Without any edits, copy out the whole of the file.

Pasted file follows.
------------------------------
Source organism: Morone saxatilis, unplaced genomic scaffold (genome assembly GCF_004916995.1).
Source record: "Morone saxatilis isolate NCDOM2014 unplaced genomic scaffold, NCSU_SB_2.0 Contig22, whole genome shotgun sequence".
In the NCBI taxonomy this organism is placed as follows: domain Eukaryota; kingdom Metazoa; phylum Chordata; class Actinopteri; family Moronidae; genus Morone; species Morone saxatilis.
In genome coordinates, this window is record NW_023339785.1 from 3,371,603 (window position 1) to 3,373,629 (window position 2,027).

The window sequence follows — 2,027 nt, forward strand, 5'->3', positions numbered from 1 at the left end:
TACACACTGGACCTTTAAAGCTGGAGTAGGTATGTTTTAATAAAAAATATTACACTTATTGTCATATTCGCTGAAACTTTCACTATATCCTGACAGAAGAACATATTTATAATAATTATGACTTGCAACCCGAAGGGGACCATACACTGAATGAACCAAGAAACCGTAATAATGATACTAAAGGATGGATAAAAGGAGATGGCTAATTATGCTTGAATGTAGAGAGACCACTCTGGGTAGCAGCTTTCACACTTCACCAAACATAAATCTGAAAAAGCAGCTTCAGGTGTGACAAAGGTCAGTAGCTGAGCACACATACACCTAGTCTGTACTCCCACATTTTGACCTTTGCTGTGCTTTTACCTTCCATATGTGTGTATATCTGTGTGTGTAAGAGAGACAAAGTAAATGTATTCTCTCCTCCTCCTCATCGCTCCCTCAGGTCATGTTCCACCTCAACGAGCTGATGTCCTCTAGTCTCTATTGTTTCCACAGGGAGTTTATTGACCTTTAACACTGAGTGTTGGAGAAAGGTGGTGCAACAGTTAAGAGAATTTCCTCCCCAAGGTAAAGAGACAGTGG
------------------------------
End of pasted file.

Source organism: Morone saxatilis, unplaced genomic scaffold (genome assembly GCF_004916995.1).
Source record: "Morone saxatilis isolate NCDOM2014 unplaced genomic scaffold, NCSU_SB_2.0 Contig22, whole genome shotgun sequence".
In the NCBI taxonomy this organism is placed as follows: domain Eukaryota; kingdom Metazoa; phylum Chordata; class Actinopteri; family Moronidae; genus Morone; species Morone saxatilis.
In genome coordinates, this window is record NW_023339785.1 from 3,371,603 (window position 1) to 3,373,629 (window position 2,027).

The window sequence follows — 2,027 nt, forward strand, 5'->3', positions numbered from 1 at the left end:
TACACACTGGACCTTTAAAGCTGGAGTAGGTATGTTTTAATAAAAAATATTACACTTATTGTCATATTCGCTGAAACTTTCACTATATCCTGACAGAAGAACATATTTATAATAATTATGACTTGCAACCCGAAGGGGACCATACACTGAATGAACCAAGAAACCGTAATAATGATACTAAAGGATGGATAAAAGGAGATGGCTAATTATGCTTGAATGTAGAGAGACCACTCTGGGTAGCAGCTTTCACACTTCACCAAACATAAATCTGAAAAAGCAGCTTCAGGTGTGACAAAGGTCAGTAGCTGAGCACACATACACCTAGTCTGTACTCCCACATTTTGACCTTTGCTGTGCTTTTACCTTCCATATGTGTGTATATCTGTGTGTGTAAGAGAGACAAAGTAAATGTATTCTCTCCTCCTCCTCATCGCTCCCTCAGGTCATGTTCCACCTCAACGAGCTGATGTCCTCTAGTCTCTATTGTTTCCACAGGGAGTTTATTGACCTTTAACACTGAGTGTTGGAGAAAGGTGGTGCAACAGTTAAGAGAATTTCCTCCCCAAGGTAAAGAGACAGTGG